Despite weakened occupancy figures, leasing activity remains strong, with over 320,000 square feet (“SF”) signed in the current period. This is a significant increase from the 190,000 signed at the same time last year. Additionally, net effective rents increased 25% year-over-year in their Manhattan office portfolio and 16% sequentially.
The weighted average lease term also increased to ten years, from 8.7 years last quarter and 8.3 years in Q2FY21. This gives an indication of their tenants’ confidence in the sustainability of the office model, even if current trends favor more hybrid working arrangements.
The 350 basis points (“basis points”) difference between rental and physical occupancy provides additional visibility on future RNE growth. Combined with free rent consumption and a strong pipeline of rental activity in Q3, ESRT is expected to realize approximately +$53 million in incremental contract rent.
A flexible balance sheet with a significant advantage in paying dividends
ESRT’s operations are backed by a balance sheet that offers greater flexibility than their peer set, which includes SLG and VNO. Net debt, for example, stands at just 5.8x adjusted EBITDA versus an average of 9.2x reported by their peers. Minimal exposure to floating rate debt is also another competitive advantage, particularly in an environment marked by rising interest rates.
The limited maturities of short-term debt also negate any short-term repayment risk. The existing liquidity of over +$1.0 billion, which includes +$360 million in cash, also ensures that the company has sufficient funds to meet its major recurring obligations, which include interest and their dividend payments.
At 5.1x, interest is sufficiently covered by earnings. And with a base payout ratio of just 23%, the current dividend is also well covered. At these hedging levels, the ESRT has room to embrace an increase from current levels, which sit at just $0.035/share on a quarterly basis, down substantially from pre-pandemic days. At its old rate, the payout would yield over 6% at the current price, significantly better than the meager 2% currently offered.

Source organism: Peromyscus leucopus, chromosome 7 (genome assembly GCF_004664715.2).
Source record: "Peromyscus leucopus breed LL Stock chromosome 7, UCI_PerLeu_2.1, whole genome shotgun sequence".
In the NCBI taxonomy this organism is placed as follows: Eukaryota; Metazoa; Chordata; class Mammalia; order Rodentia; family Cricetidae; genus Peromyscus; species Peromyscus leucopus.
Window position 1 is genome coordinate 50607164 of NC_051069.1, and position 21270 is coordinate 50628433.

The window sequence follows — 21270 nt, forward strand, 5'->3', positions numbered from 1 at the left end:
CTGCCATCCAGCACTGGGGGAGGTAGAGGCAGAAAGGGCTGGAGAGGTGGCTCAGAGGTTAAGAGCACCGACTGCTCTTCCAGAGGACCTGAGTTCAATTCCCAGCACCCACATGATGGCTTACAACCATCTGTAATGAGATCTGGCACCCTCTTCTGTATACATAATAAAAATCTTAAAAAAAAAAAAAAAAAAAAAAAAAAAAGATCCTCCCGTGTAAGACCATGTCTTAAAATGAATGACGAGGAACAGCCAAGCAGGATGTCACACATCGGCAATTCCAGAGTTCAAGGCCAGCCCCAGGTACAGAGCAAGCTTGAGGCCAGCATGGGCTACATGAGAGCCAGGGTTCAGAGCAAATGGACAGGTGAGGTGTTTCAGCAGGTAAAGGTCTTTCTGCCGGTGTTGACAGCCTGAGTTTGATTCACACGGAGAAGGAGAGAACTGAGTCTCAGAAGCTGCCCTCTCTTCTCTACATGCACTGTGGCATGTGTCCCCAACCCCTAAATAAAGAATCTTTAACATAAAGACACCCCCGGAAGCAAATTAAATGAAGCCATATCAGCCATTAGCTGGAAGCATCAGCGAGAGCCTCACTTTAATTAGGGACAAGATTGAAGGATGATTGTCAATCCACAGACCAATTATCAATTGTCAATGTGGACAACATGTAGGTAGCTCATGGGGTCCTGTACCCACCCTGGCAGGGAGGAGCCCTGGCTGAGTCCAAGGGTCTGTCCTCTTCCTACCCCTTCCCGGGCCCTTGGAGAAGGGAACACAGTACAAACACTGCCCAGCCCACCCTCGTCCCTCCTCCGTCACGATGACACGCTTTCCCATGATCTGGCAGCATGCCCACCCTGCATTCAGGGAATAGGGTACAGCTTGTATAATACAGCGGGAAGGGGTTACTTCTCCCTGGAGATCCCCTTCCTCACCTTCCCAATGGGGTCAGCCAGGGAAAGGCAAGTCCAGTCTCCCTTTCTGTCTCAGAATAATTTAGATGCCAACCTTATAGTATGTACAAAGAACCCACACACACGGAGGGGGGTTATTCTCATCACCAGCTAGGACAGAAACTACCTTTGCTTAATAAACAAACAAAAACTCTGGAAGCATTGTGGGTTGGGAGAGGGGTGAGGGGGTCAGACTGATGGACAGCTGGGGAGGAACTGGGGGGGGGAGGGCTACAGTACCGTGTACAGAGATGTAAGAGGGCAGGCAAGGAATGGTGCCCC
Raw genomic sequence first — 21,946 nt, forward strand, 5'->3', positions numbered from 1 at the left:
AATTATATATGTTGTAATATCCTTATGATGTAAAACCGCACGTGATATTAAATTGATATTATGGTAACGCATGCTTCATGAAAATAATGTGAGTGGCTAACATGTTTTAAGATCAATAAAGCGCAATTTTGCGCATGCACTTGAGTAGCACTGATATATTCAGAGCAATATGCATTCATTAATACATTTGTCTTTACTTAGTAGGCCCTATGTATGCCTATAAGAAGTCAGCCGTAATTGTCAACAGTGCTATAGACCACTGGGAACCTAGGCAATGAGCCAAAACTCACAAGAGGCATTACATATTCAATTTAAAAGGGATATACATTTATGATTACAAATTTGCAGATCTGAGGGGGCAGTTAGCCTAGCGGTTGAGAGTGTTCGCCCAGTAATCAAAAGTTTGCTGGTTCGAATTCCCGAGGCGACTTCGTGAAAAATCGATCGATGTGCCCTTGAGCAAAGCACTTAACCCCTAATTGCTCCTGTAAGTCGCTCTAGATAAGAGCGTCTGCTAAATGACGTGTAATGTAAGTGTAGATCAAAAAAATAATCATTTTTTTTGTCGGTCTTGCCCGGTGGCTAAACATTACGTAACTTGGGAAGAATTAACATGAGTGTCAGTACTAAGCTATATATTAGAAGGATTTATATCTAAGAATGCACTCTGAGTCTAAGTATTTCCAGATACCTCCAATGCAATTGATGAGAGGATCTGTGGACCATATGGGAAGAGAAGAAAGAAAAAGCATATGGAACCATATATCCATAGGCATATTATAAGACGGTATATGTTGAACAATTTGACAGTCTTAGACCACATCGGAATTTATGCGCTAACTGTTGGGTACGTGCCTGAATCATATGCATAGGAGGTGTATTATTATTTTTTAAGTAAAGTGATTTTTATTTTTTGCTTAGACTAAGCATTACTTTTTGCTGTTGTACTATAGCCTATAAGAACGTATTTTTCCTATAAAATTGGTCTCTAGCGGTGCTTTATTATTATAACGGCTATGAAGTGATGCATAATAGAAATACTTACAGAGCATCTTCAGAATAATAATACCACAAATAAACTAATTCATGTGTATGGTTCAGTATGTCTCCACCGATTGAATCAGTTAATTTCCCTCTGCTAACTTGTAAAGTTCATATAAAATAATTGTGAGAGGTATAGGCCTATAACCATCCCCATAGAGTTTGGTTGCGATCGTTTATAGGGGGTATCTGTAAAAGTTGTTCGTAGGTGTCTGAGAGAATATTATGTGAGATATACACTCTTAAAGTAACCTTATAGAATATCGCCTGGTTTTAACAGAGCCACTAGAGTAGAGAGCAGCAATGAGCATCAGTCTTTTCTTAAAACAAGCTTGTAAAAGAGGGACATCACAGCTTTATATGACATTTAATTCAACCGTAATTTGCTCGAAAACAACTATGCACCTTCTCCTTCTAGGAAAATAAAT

ESRT’s share price performance should correlate with visit numbers
The Empire State Building is one of the most famous buildings in the world and a major tourist attraction in the United States and abroad. As the primary revenue-generating asset in the ESRT portfolio, high attendance numbers should correlate with stock performance. Instead, the two have diverged significantly, with hits at 60% of 2019 levels but the stock at fresh 52-week lows and not too far off their 2020 lows.
Lack of portfolio diversification is a risk that could expose ESRT to significant losses, particularly if visitation trends mark a sharp reversal due to the rapidly deteriorating economic outlook. But there are few indications that the slowdown is leading to a drop in travel demand.
While rising rates have caused turbulence in global housing, currency and equity markets, consumers continue to have a higher degree of savings that partly funds experiences that were missed in 2020. This includes trips to the Empire State Building, which has been rated the top tourist attraction in the United States by TripAdvisor.
There is also significant upside potential in ESRT’s quarterly dividend payout, which is pegged at just $0.035/share, significantly below the pre-pandemic benchmark. If the payout were to return to these levels, it would return over 6% at current price levels. This would incentivize income investors to hold the equity instead of putting their money in a savings account which, at current rates, earns more than the rate earned on the company’s current dividend payment.
Plenty of organic opportunities embedded in the stock support a recovery from current trading levels. A flexible balance sheet and an irreplaceable asset in the Empire State Building at moderate valuations also make the stock a viable buyout target, especially given growing frustrations over the stock’s performance from institutional investors and other long-time investors.
All things considered, a 20% upside from current trading levels is not out of the question. This would take the stock to around $8 and represent a price multiple of just under 10 times the forward FFO. For potential investors, these returns should be sufficiently higher than current risk premia.